The Cedar Bar

  • 2001
  • Movie
  • NR
  • Drama, Experimental

Writer-director Alfred Leslie's vivid amalgam of found-image montage and video footage of a staged reading of his play, The Cedar Bar is undeniably visually provocative. Where it falls short is in giving resonance to its provocations, which include juxtaposing a goofy sequence from a Three Stooges film with footage of Nazi concentration camp victims. The...read more

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Reviewed by Maitland McDonagh
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Writer-director Alfred Leslie's vivid amalgam of found-image montage and video footage of a staged reading of his play, The Cedar Bar is undeniably visually provocative. Where it falls short is in giving resonance to its provocations, which include juxtaposing a goofy sequence from a Three Stooges film with footage of Nazi concentration camp victims.

The Cedar Bar, in NYC's Greenwich Village, was famous as a hangout for abstract expressionist painters. Leslie, a painter and filmmaker (he collaborated with Robert Frank and Jack Kerouac on the 1959 underground landmark Pull My Daisy) spent many hours there and wrote a play in 1952 based on overheard conversations about the relationship between art and commerce and, more pointedly, artists and art critics. The play was lost in 1966, reconstructed in the mid-'80s and staged in 1997 as a public reading. The action takes place over the course of a single night at the Cedar, October 29, 1957, and is, as the film's subtitle says, "a true story about the war between the people who make art and the people who write about it." The combatants include painters Willem de Kooning (John Doman), Joan Mitchell (Irinka Jakubiak) and Helen Frankenthaler (Georgia Hodes), gallery owners John Myers (Andy Reynolds) and Richard Bellamy (Jason Knapp) and influential critic Clement Greenberg (Jack Luceno), whom they alternately excoriate and praise. Much of the conversation involves the tempestuous career of Jackson Pollock, whom Greenburg championed and who died in 1956 in a drunken car crash. The footage of the 1997 reading is muddy and plagued by dodgy sound, but most of the film is razzle-dazzle montage, over which the actors' dialogue is heard. Leslie's source materials include archival footage; scenes from movies (dating primarily from the '30s through the '70s), many involving car accidents, bars and art; footage of award show audiences; and bits of hard-core porn. Leslie sometimes manipulates footage, superimposing George W. Bush's face on a '50s billboard touting "Happiness Ahead," or adding text that identifies three tap-dancing chippies as painters Frankenthaler, Mitchell and Grace Hartigan, whooping it up at a party for Greenburg. Images occasionally correspond to the dialogue, but more often follow their own free-associative logic. Leslie ends his visual diatribe with a rim shot, a vignette from some old movie in which two flatfoots check out a classical marble as one muses, "Do you suppose anybody in their right mind buys a piece of junk like that?" "Sure they do," the other mug replies. "That is art." Ba-dum-bump.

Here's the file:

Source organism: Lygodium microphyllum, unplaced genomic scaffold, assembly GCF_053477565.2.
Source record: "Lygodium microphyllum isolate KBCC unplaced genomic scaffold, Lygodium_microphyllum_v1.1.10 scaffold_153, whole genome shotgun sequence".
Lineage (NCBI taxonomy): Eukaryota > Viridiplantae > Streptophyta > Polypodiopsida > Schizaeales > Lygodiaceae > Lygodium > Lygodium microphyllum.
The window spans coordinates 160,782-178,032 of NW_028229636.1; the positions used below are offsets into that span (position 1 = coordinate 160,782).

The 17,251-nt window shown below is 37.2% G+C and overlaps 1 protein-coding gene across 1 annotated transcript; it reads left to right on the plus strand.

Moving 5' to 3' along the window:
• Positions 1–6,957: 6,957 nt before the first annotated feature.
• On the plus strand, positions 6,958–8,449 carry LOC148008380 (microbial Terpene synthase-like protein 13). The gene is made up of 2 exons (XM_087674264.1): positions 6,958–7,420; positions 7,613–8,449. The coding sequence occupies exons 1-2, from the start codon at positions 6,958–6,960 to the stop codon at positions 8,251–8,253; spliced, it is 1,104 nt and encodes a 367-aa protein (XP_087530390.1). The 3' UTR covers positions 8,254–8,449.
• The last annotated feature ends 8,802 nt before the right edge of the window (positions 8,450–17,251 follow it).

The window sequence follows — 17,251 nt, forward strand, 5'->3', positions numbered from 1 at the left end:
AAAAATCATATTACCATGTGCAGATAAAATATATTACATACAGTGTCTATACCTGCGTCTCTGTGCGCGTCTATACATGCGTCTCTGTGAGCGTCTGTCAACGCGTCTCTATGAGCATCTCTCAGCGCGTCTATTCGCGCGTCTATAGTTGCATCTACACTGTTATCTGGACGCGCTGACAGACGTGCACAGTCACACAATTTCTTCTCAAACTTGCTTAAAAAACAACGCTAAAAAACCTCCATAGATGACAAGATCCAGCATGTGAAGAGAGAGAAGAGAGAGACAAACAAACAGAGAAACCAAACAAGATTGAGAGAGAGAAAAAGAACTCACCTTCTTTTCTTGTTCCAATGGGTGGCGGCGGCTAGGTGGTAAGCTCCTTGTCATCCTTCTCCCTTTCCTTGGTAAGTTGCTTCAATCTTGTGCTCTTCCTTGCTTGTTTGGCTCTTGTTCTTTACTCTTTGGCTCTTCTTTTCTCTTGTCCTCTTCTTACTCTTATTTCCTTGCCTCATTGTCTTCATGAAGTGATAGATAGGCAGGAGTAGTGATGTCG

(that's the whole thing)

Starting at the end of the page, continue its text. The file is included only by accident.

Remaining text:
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  • Released: 2001
  • Rating: NR
  • Review: Writer-director Alfred Leslie's vivid amalgam of found-image montage and video footage of a staged reading of his play, The Cedar Bar is undeniably visually provocative. Where it falls short is in giving resonance to its provocations, which include juxtapo… (more)

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